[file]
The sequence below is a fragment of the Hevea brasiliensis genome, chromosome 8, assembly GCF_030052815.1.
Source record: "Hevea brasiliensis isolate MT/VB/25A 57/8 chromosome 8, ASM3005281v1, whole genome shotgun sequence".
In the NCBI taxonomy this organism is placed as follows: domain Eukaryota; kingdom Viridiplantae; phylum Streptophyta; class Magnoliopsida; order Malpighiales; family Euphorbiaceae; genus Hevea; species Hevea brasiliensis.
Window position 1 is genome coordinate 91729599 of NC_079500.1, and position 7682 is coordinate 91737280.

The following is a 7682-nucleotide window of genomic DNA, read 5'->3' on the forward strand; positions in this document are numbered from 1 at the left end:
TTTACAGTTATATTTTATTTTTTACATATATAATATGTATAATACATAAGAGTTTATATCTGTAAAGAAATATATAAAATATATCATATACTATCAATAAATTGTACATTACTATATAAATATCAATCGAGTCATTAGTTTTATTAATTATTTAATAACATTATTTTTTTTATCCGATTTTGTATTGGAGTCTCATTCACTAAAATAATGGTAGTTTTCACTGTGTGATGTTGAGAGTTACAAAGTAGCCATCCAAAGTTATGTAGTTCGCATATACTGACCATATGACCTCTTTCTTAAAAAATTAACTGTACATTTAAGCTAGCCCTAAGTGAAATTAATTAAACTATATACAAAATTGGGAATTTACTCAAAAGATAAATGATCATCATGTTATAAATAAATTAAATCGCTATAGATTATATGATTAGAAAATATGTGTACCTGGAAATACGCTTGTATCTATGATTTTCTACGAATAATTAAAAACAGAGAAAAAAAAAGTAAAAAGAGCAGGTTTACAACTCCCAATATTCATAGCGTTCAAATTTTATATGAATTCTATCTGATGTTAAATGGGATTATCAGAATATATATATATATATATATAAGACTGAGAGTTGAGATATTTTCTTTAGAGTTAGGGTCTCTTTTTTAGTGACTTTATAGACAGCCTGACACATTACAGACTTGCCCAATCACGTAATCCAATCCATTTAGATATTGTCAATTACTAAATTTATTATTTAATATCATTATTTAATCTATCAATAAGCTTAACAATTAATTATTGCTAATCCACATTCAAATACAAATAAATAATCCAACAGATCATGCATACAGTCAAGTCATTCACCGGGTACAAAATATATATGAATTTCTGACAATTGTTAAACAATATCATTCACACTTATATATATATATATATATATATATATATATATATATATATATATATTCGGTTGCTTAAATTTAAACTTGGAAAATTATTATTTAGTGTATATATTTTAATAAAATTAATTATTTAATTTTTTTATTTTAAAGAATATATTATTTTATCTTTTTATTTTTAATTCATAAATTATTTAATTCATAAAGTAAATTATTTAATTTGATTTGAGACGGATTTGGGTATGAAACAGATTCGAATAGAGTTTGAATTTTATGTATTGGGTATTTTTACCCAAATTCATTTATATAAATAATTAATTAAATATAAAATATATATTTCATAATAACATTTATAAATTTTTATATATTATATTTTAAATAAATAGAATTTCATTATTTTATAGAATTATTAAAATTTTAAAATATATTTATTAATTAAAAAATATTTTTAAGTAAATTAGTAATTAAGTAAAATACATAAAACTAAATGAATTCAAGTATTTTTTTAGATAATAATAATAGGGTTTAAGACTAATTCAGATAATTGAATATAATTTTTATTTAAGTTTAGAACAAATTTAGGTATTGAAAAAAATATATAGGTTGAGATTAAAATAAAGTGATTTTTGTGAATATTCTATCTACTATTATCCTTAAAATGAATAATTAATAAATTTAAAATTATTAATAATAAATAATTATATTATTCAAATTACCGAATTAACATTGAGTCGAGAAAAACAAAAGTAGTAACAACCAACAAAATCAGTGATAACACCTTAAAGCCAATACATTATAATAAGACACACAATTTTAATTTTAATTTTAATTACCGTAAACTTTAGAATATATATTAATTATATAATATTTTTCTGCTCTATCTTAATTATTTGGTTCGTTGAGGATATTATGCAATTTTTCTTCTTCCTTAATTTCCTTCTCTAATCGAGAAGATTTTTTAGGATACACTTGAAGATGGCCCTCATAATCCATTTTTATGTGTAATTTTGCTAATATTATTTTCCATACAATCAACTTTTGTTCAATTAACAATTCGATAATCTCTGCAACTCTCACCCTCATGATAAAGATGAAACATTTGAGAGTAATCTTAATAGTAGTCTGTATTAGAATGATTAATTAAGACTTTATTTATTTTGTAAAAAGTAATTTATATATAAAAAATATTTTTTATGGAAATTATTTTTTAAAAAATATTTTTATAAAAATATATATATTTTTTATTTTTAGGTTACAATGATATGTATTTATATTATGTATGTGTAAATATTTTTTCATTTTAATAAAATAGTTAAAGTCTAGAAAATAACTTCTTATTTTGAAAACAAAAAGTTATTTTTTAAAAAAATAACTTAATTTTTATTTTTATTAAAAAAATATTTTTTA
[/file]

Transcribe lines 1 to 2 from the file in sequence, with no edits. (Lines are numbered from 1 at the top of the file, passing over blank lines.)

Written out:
The sequence below is a fragment of the Hevea brasiliensis genome, chromosome 8, assembly GCF_030052815.1.
Source record: "Hevea brasiliensis isolate MT/VB/25A 57/8 chromosome 8, ASM3005281v1, whole genome shotgun sequence".